Sarita can’t weigh more than 40 pounds. She has clear reasons why Caitlin is beautiful. She is always friendly. She does not tease, ever. Caitlin’s eyes glow. Her face lights up as she soaks in the acknowledgement. “And she looks like Katy Perry.” Which brings general laughter.
They cling to the beauty in others. They exult in each others’ beauty and it bounces back to the person seeing the beauty of another and then it radiates out to the whole group. There is some kind of sacred ritual happening. It is redemptive.
The mood blossoms. Shyer girls begin to speak. Amy turns to tell Patrice that she is beautiful because she takes care of so many kids and doesn’t forget anyone. Also she looks good in her black and white striped top. And, after a beat, “The shoes look good, too.”
The signs of beauty in others are mostly kindness, playing together, saying hello, being in each others company. All have to do with relational skills and actions, connecting to others. She is kind. She takes care of me. She is nice to me when I am sad. She likes to play with me. She walks me to school every day. She is nice. I like it when I go to her house. She is cuddly. She likes to hug. She signs for her mother (to Sophia, who is sitting next to her deaf mother). Her hair is messy but she doesn’t care, she still is beautiful.
Often they jump up and race across to one another with enthusiastic hugs. Pop up love!
I look at Katherine and Bea and we shake our heads in amazement. A beautiful community is happening right in front of us. I don’t know what is happening exactly, but I do know it is wonderful. The whole evening is the story. I can’t explain this but I can feel it in my bones. It’s family, family, family.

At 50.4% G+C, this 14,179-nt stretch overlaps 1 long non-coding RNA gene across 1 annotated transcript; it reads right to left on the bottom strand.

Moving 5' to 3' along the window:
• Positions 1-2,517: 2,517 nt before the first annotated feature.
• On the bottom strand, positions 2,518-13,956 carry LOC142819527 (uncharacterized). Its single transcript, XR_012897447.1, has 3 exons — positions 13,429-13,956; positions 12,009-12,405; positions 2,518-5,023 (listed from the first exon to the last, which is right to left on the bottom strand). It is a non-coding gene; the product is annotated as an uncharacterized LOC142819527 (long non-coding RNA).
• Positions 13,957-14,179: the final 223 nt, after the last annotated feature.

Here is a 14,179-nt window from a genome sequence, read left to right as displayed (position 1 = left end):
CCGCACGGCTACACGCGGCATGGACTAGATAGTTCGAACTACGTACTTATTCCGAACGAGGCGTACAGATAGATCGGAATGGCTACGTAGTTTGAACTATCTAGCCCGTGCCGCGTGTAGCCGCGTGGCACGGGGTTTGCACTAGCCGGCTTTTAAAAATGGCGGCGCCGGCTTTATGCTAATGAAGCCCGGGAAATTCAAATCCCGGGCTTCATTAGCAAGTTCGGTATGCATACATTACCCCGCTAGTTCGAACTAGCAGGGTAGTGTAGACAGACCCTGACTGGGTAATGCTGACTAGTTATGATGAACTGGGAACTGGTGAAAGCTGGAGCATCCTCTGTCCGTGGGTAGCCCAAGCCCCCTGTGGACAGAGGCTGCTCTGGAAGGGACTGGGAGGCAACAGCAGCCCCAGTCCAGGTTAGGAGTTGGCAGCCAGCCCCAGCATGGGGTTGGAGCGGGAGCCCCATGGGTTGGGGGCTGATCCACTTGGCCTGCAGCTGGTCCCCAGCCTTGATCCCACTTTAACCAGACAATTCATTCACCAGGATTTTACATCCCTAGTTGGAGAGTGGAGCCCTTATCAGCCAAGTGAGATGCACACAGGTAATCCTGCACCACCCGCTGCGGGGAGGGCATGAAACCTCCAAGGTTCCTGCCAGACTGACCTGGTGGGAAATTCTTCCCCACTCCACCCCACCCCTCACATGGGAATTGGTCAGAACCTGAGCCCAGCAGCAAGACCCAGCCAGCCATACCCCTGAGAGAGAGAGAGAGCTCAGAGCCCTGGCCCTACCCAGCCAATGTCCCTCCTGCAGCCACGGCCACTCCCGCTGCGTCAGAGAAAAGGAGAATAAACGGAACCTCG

I hold up my hand and announce that kind and nice are the words they are using to identify beauty. Actually, I am receding into the background as they feast on one another’s friendship. I concentrate on watching girls who are being outed as beautiful and how they bask in what the others say.
Candace starts to take charge, making sure that all of them get heard. She knows how to bring out the quiet ones; they respond to her encouragement.
Alicia wants to speak. I do not know this is the case, even when I look right at her, because she seems so reserved. But the girls around her know and call on her for me. I cannot hear her, even from four feet away. It seems like she is inhaling her words. Of course her friends understand. I ask one of them, and she repeats Alicia’s words after her, acting as her amplification system.
This runs on and on for almost an hour. The older girls are showing leadership; they encourage the younger ones, especially the shy girls.
Once in a while I say something but by the end I have nothing much to do with the flow of the group. By then they are clamoring to identify as beautiful two, three, half a dozen other girls at a time.
The acknowledgements are all about kindness or other primary qualities. There is some scant mention of hair, shoes, and physical beauty.
At the end they all agree (more or less) to tell someone new that they are beautiful. Candace tells them to “clap it in” and they all do. Candace says “Let’s dance,” and we all jump up for a minute. Then “Group hug!” I join in (a little tentatively) and we all hold each other and the whole group turns in a circle.
And then it’s over and in a few minutes I walk out the door filled with hope for the human spirit.
From Realwheels, we offer many thanks to Lance Lim and to the great workers at Ray-Cam and to the glowing members of the girls club. Hope to see you again soon. Stay beautiful. Hold your chin up.
written by David Roche